I am given a directed acyclic graph G = (V,E), which can be assumed to be topologically ordered (if needed). The edges in G have two types of costs - a nominal cost w(e) and a spiked cost p(e).

The goal is to find the shortest path from a node s to a node t which minimizes the following cost: sum_e (w(e)) + max_e (p(e)), where the sum and maximum are taken over all edges in the path.

Standard dynamic programming methods show that this problem is solvable in O(E^2) time. Is there a more efficient way to solve it? Ideally, an O(E*polylog(E,V)) algorithm would be nice.

---- EDIT -----

This is the O(E^2) solution I found using dynamic programming.

First, order all costs p(e) in an ascending order. This takes O(Elog(E)) time.

Second, define the state space consisting of states (x,i) where x is a node in the graph and i is in 1,2,...,|E|. It represents "We are in node x, and the highest edge weight p(e) we have seen so far is the i-th largest".

Let V(x,i) be the length of the shortest path (in the classical sense) from s to x, where the highest p(e) encountered was the i-th largest. It's easy to compute V(x,i) given V(y,j) for any predecessor y of x and any j in 1,...,|E| (there are two cases to consider - the edge y->x is has the j-th largest weight, or it does not).

At every state (x,i), this computation finds the minimum of about deg(x) values. Thus the complexity is O(|E| * sum_(x\in V) deg(x)) = O(|E|^2), as each node is associated to |E| different states.

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    I am not sure how standard DP methods work here, since it is not clear to me that this problem has optimal substructure. Can you please elaborate? – amit Jul 31 '20 at 19:50
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    Yes - first you order the costs p(e) in an ascending order. Now, you consider the state space with states (x,i) where x is a node in the graph and i is a number between 1 and |E|. It represents "We are in node x, and the highest edge weight p(e) we have seen so far is the i-th largest". The corresponding dynamic programming function V(x,i) represents the shortest path from the node s to the node t where the maximal p(e) cost is the i-th highest. You advance it as expected and from V(t,i) it's easy to compute the path solving the problem. – ThatGuy Jul 31 '20 at 19:56
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    Also, this is important part of the question, please add your solution to the question itself, it belongs there. – amit Jul 31 '20 at 20:39
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    After reading the question and all comments above I'm still in doubt: what is the aim here? Is it to find the path with minimum number of branches among all those paths which have a minimum cost? – CiaPan Aug 1 '20 at 16:04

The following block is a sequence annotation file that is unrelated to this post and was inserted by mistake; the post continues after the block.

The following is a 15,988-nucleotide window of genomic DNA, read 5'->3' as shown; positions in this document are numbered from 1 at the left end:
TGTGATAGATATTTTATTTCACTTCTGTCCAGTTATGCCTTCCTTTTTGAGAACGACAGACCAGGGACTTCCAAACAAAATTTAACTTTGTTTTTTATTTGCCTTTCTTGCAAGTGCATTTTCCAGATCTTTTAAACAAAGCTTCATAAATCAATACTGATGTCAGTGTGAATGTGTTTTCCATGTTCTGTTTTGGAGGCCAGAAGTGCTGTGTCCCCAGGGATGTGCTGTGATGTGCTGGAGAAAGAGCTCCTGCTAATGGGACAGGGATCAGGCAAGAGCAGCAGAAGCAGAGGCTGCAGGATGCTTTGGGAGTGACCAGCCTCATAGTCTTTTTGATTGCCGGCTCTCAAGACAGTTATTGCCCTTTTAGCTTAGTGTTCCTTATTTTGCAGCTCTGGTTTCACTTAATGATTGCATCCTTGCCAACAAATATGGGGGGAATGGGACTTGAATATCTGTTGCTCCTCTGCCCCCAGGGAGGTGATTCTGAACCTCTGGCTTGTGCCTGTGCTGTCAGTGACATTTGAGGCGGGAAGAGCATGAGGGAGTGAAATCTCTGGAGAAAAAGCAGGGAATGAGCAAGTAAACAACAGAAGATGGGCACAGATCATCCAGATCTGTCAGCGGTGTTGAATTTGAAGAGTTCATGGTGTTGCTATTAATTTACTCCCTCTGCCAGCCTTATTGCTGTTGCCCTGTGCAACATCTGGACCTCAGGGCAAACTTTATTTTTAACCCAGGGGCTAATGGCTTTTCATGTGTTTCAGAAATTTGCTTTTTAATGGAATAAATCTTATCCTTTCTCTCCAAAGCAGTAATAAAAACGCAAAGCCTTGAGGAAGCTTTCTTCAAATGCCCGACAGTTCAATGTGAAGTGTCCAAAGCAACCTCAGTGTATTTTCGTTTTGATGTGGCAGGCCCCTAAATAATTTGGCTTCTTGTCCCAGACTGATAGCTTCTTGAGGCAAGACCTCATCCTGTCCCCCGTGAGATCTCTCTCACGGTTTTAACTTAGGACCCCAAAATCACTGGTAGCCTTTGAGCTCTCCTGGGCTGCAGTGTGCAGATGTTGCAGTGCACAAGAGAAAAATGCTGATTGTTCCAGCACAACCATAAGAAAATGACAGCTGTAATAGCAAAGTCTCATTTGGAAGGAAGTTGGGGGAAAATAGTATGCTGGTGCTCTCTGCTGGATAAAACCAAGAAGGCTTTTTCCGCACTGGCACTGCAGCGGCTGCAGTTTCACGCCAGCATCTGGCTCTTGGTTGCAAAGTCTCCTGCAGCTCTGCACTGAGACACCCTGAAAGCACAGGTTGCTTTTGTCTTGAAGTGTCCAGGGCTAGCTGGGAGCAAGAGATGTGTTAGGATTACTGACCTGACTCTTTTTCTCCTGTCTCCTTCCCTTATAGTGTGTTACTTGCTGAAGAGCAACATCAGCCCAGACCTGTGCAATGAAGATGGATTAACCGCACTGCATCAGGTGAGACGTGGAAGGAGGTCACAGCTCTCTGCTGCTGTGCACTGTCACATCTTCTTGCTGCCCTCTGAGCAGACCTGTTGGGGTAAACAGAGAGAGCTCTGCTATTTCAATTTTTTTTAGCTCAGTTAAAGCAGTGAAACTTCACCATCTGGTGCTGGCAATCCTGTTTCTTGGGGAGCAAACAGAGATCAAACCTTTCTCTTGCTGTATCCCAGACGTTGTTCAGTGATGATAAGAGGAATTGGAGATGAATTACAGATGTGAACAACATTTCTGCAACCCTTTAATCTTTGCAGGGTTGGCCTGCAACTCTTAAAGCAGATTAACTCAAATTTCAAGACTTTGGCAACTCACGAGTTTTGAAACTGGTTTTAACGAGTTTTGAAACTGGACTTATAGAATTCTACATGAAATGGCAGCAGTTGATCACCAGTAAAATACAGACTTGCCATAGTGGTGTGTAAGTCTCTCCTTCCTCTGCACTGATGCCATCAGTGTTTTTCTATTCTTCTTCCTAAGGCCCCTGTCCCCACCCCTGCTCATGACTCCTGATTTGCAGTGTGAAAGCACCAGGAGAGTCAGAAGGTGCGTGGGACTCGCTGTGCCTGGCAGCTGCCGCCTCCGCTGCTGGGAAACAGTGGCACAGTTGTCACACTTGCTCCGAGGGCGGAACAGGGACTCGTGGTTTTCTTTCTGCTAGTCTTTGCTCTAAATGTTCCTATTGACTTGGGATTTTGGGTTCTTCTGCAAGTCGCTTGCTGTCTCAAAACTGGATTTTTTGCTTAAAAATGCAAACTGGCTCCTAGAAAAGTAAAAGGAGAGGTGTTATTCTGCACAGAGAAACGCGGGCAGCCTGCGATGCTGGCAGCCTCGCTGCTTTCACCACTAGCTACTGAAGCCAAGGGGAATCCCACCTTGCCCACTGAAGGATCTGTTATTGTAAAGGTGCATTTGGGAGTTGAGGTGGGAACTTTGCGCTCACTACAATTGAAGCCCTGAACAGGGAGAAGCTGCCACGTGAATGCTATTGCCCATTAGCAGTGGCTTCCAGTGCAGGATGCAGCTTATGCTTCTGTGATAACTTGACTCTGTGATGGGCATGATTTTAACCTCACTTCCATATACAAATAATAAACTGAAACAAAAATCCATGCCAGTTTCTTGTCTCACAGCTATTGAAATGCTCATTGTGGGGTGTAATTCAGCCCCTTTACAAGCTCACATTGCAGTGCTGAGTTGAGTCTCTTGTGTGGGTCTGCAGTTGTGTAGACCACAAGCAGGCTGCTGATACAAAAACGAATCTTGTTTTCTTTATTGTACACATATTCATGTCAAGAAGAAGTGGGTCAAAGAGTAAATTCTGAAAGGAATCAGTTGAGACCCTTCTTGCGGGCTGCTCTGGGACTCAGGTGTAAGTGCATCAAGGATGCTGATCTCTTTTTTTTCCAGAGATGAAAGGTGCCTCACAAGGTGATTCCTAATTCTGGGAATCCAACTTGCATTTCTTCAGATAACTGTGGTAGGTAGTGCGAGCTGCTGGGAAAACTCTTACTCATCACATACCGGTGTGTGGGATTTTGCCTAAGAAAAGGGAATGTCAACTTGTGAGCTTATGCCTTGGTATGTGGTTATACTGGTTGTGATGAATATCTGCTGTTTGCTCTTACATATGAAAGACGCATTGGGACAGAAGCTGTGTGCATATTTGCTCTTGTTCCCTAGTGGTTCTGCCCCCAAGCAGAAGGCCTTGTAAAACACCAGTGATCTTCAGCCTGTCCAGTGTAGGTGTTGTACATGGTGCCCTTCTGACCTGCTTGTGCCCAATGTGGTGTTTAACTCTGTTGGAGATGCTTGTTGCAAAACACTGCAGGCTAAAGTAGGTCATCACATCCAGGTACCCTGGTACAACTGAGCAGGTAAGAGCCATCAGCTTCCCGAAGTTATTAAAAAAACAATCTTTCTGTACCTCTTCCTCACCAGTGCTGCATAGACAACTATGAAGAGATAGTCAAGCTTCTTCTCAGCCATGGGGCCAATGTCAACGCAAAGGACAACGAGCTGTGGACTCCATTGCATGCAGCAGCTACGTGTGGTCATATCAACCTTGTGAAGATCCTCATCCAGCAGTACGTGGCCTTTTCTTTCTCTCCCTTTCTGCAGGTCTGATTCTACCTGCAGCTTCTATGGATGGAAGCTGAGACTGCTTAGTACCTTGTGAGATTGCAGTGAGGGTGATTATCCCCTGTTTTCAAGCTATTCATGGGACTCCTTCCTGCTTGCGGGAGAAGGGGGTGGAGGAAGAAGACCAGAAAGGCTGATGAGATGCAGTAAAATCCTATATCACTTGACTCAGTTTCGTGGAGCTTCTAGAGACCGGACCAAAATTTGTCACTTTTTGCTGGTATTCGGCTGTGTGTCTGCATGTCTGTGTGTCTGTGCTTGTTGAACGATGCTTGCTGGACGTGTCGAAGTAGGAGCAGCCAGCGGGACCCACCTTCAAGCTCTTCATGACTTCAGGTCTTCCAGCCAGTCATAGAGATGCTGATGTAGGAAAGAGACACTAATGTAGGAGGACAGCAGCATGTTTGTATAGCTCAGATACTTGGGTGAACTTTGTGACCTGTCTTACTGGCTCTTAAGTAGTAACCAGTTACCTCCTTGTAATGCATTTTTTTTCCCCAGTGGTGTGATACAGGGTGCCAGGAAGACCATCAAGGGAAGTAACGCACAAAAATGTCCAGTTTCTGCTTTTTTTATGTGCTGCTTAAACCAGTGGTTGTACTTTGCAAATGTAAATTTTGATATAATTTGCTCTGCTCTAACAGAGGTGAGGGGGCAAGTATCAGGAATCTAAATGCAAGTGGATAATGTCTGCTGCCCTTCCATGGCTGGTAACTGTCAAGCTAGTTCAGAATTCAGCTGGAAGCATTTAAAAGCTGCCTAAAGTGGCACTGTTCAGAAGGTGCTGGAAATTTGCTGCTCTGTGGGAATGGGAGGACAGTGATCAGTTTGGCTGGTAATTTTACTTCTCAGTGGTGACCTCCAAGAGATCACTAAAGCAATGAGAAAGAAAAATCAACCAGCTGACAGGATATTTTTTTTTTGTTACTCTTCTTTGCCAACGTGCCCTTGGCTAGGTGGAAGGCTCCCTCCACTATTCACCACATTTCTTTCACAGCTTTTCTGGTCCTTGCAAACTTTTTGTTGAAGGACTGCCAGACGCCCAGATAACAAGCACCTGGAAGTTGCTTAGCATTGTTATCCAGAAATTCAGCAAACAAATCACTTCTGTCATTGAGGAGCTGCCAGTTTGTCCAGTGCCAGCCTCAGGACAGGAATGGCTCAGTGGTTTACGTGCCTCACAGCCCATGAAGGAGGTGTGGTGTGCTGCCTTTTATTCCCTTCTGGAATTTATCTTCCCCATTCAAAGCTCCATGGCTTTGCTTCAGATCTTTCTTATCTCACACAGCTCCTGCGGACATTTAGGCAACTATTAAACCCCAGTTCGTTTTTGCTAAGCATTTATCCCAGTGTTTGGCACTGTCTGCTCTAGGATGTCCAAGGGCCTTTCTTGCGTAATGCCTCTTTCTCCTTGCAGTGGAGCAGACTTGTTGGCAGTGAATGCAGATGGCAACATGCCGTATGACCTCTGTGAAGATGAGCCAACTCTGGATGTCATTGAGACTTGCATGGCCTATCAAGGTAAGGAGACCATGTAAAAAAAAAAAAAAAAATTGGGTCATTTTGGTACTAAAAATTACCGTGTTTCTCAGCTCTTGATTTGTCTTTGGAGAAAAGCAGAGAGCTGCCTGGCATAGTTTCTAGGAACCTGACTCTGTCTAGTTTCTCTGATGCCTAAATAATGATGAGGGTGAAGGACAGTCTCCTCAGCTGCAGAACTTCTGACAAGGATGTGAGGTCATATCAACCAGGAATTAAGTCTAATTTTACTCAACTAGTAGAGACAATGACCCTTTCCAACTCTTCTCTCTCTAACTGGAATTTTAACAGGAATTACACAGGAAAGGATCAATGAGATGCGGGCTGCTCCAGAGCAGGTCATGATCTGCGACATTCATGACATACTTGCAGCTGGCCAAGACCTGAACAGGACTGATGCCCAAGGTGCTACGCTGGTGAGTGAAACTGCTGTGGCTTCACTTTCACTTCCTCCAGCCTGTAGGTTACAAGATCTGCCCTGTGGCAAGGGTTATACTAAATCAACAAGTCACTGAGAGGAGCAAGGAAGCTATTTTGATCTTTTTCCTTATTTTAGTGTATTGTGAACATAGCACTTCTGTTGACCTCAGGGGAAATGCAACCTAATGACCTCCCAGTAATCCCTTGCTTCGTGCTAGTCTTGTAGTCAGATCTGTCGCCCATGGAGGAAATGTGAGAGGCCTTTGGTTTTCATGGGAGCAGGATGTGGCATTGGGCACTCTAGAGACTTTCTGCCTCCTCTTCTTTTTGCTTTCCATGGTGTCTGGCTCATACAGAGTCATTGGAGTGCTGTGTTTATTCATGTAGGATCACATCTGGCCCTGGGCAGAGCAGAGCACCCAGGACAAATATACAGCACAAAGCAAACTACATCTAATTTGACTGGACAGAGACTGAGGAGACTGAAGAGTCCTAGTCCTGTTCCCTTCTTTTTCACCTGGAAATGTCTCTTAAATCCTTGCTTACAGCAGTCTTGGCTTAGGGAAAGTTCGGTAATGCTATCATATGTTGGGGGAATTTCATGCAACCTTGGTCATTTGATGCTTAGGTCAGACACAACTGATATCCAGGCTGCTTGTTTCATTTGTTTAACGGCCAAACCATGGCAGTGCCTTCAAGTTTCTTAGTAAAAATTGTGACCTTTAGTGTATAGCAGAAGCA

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    Do you need an exact answer? Judging by the decremental shortest path literature, it might be easier to find an efficient approximation scheme. – David Eisenstat Aug 2 '20 at 20:45

I don't see any way to get the complexity you want. Here's an algorithm that I think would be practical in real life.

First, reduce the graph to only vertices and edges between s and t, and do a topological sort so that you can easily find shortest paths in O(E) time.

Let W(m) be the minimum sum(w(e)) cost of paths max(p(e)) <= m, and let P(m) be the smallest max(p(e)) among those shortest paths. The problem solution corresponds to W(m)+P(m) for some cost m. Note that we can find W(m) and P(m) simultaneously in O(E) time by finding a shortest W-cost path, using P-cost to break ties.

The relevant values for m are the p(e) costs that actually occur, so make a sorted list of those. Then use a Kruskal's algorithm variant to find the smallest m that connects s to t, and calculate P(infinity) to find the largest relevant m.

Now we have an interval [l,h] of m-values that might be the best. The best possible result in the interval is W(h)+P(l). Make a priority queue of intervals ordered by best possible result, and repeatedly remove the interval with the best possible result, and:

  • stop if the best possible result = an actual result W(l)+P(l) or W(h)+P(h)
  • stop if there are no p(e) costs between l and P(h)
  • stop if the difference between the best possible result and an actual result is within some acceptable tolerance; or
  • stop if you have exceeded some computation budget
  • otherwise, pick a p(e) cost t between l and P(h), find a shortest path to get W(t) and P(t), split the interval into [l,t] and [t,h], and put them back in the priority queue and repeat.

The worst case complexity to get an exact result is still O(E2), but there are many economies and a lot of flexibility in how to stop.

  • Note that this basically extends @DavidEisenstat to lower error tolerances. – Matt Timmermans Aug 3 '20 at 16:22

This is only a 2-approximation, not an approximation scheme, but perhaps it inspires someone to come up with a better answer.

Using binary search, find the minimum spiked cost θ* such that, letting C(θ) be the minimum nominal cost of an s-t path using edges with spiked cost ≤ θ, we have C(θ*) = θ*. Every solution has either nominal or spiked cost at least as large as θ*, hence θ* leads to a 2-approximate solution.

Each test in the binary search involves running Dijkstra on the subset with spiked cost ≤ θ, hence this algorithm takes time O(|E| log2 |E|), well, if you want to be technical about it and use Fibonacci heaps, O((|E| + |V| log |V|) log |E|).

  • The graph is a DAG, so you don't have to use Dijkstra's... and maybe having a DAG will suggest a better algorithm, since you're familiar with the literature around this. – Matt Timmermans Aug 3 '20 at 16:53
  • @MattTimmermans all of the literature that might be fast enough is for undirected graphs, sadly. – David Eisenstat Aug 3 '20 at 21:29

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